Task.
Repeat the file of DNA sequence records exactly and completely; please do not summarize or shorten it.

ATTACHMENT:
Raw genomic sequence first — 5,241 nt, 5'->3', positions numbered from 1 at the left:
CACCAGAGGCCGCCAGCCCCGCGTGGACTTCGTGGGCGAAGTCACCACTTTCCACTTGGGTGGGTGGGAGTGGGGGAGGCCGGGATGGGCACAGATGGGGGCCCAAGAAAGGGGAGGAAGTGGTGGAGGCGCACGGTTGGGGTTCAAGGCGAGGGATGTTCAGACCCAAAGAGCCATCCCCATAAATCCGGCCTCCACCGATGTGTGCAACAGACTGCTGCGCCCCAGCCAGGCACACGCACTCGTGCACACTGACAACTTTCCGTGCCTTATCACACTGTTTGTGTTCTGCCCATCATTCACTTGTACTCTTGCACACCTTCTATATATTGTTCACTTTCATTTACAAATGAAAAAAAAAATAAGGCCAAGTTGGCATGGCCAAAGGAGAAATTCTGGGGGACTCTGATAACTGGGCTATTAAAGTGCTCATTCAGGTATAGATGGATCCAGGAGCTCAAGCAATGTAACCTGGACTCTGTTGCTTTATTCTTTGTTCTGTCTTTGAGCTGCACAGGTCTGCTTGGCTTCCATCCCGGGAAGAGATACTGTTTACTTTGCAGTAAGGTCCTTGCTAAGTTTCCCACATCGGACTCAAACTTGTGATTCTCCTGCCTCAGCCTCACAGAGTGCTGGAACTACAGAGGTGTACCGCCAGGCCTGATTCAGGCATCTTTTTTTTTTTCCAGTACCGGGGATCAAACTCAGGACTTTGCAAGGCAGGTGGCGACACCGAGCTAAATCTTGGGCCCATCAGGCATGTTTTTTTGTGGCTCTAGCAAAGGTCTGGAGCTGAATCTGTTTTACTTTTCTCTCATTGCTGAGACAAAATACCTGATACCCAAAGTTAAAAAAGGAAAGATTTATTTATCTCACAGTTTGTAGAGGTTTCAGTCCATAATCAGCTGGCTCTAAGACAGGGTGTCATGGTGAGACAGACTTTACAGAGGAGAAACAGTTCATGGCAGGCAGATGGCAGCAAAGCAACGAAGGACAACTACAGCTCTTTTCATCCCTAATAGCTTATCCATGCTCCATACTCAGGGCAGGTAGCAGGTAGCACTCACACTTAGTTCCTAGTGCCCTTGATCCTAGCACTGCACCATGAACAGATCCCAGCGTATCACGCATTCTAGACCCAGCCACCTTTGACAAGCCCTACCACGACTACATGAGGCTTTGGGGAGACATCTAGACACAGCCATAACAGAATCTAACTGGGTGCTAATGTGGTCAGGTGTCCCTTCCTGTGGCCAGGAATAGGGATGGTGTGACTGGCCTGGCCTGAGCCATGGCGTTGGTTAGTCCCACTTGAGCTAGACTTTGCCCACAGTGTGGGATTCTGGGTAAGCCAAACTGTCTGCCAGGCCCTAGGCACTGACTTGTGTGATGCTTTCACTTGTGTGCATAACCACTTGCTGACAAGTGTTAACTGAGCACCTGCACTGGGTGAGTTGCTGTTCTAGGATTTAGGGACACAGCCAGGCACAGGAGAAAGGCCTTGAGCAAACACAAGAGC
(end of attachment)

Raw genomic sequence first — 5,241 nt, 5'->3', positions numbered from 1 at the left:
CACCAGAGGCCGCCAGCCCCGCGTGGACTTCGTGGGCGAAGTCACCACTTTCCACTTGGGTGGGTGGGAGTGGGGGAGGCCGGGATGGGCACAGATGGGGGCCCAAGAAAGGGGAGGAAGTGGTGGAGGCGCACGGTTGGGGTTCAAGGCGAGGGATGTTCAGACCCAAAGAGCCATCCCCATAAATCCGGCCTCCACCGATGTGTGCAACAGACTGCTGCGCCCCAGCCAGGCACACGCACTCGTGCACACTGACAACTTTCCGTGCCTTATCACACTGTTTGTGTTCTGCCCATCATTCACTTGTACTCTTGCACACCTTCTATATATTGTTCACTTTCATTTACAAATGAAAAAAAAAATAAGGCCAAGTTGGCATGGCCAAAGGAGAAATTCTGGGGGACTCTGATAACTGGGCTATTAAAGTGCTCATTCAGGTATAGATGGATCCAGGAGCTCAAGCAATGTAACCTGGACTCTGTTGCTTTATTCTTTGTTCTGTCTTTGAGCTGCACAGGTCTGCTTGGCTTCCATCCCGGGAAGAGATACTGTTTACTTTGCAGTAAGGTCCTTGCTAAGTTTCCCACATCGGACTCAAACTTGTGATTCTCCTGCCTCAGCCTCACAGAGTGCTGGAACTACAGAGGTGTACCGCCAGGCCTGATTCAGGCATCTTTTTTTTTTTCCAGTACCGGGGATCAAACTCAGGACTTTGCAAGGCAGGTGGCGACACCGAGCTAAATCTTGGGCCCATCAGGCATGTTTTTTTGTGGCTCTAGCAAAGGTCTGGAGCTGAATCTGTTTTACTTTTCTCTCATTGCTGAGACAAAATACCTGATACCCAAAGTTAAAAAAGGAAAGATTTATTTATCTCACAGTTTGTAGAGGTTTCAGTCCATAATCAGCTGGCTCTAAGACAGGGTGTCATGGTGAGACAGACTTTACAGAGGAGAAACAGTTCATGGCAGGCAGATGGCAGCAAAGCAACGAAGGACAACTACAGCTCTTTTCATCCCTAATAGCTTATCCATGCTCCATACTCAGGGCAGGTAGCAGGTAGCACTCACACTTAGTTCCTAGTGCCCTTGATCCTAGCACTGCACCATGAACAGATCCCAGCGTATCACGCATTCTAGACCCAGCCACCTTTGACAAGCCCTACCACGACTACATGAGGCTTTGGGGAGACATCTAGACACAGCCATAACAGAATCTAACTGGGTGCTAATGTGGTCAGGTGTCCCTTCCTGTGGCCAGGAATAGGGATGGTGTGACTGGCCTGGCCTGAGCCATGGCGTTGGTTAGTCCCACTTGAGCTAGACTTTGCCCACAGTGTGGGATTCTGGGTAAGCCAAACTGTCTGCCAGGCCCTAGGCACTGACTTGTGTGATGCTTTCACTTGTGTGCATAACCACTTGCTGACAAGTGTTAACTGAGCACCTGCACTGGGTGAGTTGCTGTTCTAGGATTTAGGGACACAGCCAGGCACAGGAGAAAGGCCTTGAGCAAACACAAGAGC